For Best Results: Recognize What the Defense is Thinking

Written by — John Merrick —-

We started Merrick Brock after working at an insurance defense firm for over 10 years. That experience sets us apart from other personal injury lawyers.

We use our unique experience to develop strategies for achieving the best results possible for our personal injury clients.

A few things I learned about case values and negotiating settlements on the defense are below. Every case is different, but normally, subject to some exceptions:

  • Insurance adjusters are generally great people who work hard. Be nice to them.
  • The adjuster ultimately decides whether and when to settle a case. Be nice to them.
  • Adjusters prefer to settle cases quickly. A key metric of their review is how long a case remains open.
  • For an adjuster, the best file is a closed file.
  • Adjusters manage risk. They focus on potential outcomes more than case details or nuances.
  • Adjusters are willing to settle for an amount that is (slightly) less than their worst realistic outcome. See above.
  • When settlement negotiations are close (within 15% of demand) an adjuster will normally close the gap to avoid the risk of trial and / or defense costs. See above.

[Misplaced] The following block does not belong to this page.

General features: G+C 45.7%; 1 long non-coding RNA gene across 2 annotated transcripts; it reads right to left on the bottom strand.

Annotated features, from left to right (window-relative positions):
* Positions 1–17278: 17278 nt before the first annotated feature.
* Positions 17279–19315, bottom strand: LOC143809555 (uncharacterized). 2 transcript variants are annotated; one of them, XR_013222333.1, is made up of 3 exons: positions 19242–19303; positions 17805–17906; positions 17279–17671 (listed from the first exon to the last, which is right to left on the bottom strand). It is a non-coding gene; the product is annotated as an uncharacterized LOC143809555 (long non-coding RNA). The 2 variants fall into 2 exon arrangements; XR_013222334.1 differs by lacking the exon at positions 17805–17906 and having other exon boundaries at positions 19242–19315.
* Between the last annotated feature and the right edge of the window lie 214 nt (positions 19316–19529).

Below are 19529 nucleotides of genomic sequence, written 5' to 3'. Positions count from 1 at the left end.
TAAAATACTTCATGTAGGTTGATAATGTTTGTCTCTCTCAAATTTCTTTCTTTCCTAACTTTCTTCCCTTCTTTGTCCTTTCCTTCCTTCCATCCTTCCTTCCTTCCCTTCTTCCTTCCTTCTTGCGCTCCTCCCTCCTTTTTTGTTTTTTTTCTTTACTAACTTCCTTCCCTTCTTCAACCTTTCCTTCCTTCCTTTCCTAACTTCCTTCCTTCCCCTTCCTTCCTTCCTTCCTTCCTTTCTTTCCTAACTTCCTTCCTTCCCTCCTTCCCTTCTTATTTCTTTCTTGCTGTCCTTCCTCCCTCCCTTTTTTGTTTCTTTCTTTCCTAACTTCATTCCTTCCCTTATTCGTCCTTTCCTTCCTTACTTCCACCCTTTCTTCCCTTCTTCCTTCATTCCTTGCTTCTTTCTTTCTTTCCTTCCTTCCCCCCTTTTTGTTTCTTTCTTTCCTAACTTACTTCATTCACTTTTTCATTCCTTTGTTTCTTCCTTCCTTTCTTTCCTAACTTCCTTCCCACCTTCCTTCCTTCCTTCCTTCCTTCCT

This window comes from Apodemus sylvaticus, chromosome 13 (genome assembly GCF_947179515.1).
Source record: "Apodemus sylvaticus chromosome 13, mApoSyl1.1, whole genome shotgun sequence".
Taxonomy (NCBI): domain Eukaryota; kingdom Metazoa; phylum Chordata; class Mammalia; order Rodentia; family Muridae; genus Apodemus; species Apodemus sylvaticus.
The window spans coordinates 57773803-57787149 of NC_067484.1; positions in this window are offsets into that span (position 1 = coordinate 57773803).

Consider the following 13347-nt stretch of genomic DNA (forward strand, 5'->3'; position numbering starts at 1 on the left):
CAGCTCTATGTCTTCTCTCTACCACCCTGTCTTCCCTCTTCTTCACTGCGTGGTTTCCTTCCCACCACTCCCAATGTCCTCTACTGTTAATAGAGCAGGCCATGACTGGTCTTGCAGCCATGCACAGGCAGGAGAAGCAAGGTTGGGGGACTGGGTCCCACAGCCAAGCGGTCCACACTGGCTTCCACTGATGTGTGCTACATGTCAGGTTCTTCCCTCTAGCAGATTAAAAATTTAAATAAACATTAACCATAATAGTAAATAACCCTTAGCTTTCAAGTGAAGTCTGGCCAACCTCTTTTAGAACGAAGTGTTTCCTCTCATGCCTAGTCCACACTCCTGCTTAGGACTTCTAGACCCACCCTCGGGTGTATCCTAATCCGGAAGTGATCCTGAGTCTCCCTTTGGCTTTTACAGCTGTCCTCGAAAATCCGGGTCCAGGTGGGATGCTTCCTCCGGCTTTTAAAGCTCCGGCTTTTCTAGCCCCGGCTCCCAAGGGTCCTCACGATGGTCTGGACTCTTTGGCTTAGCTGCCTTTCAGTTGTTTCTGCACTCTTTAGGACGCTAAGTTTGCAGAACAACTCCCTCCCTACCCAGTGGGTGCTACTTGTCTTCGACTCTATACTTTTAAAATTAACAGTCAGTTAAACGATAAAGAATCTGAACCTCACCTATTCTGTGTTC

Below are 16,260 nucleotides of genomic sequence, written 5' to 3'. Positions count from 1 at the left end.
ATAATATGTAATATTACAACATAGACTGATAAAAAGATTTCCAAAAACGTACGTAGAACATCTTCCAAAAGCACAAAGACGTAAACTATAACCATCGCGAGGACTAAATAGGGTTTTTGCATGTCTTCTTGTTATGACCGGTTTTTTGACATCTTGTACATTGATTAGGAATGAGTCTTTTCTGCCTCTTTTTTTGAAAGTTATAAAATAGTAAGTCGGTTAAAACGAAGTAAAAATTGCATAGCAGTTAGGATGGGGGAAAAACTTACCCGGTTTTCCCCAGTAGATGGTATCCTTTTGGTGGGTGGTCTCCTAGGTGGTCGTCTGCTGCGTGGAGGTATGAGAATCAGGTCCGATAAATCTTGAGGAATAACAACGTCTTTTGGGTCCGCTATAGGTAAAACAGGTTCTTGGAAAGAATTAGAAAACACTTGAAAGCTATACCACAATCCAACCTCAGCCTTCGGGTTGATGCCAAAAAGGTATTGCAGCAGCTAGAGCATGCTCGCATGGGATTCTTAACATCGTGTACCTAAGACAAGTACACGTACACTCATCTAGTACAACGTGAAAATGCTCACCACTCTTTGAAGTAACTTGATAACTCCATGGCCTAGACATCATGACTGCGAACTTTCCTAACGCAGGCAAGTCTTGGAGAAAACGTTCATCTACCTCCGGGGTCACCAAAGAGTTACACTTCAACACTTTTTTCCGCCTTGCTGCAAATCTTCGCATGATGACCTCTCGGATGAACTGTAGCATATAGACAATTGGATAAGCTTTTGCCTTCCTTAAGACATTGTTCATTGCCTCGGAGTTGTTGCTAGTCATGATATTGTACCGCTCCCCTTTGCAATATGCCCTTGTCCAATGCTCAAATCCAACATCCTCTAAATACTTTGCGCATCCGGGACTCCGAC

• Once a suit is filed and served, prepare to wait.
  • The adjuster will wait until the defense attorney writes an initial report (usually 90 days after service) before reevaluating the last offer.
  • The defense attorney normally recommends engaging in written discovery and taking the plaintiff’s deposition in order to make an informed settlement recommendation. Prepare to wait more.
  • The adjuster tends to offer the amount recommended by defense counsel (eventually). The recommendation may change during discovery, but rarely goes down.
  • The defense attorney’s last report, a pre-trial report, is normally due 45 – 60 days before trial.  That report contains the attorney’s final verdict/settlement analysis (unless there are “unknowns” that will take additional discovery or rulings by the court).
  • The key factors in a defense attorney’s settlement analysis are:

(1) The amount of the medical bills and lost wages that will be related to the injury caused by the defendant;

(2) The impression made by plaintiff and key witnesses;

(3) The impression made by plaintiff’s experts;

(4) The experience and trial skill of plaintiff’s counsel;

(5) Venue (past verdicts in same or similar location);

(6) The likelihood of defense verdict; and

(7) Potential verdict range.

If you would like some feedback on your personal injury claim, call accident lawyer John Merrick at 804-464-7719.

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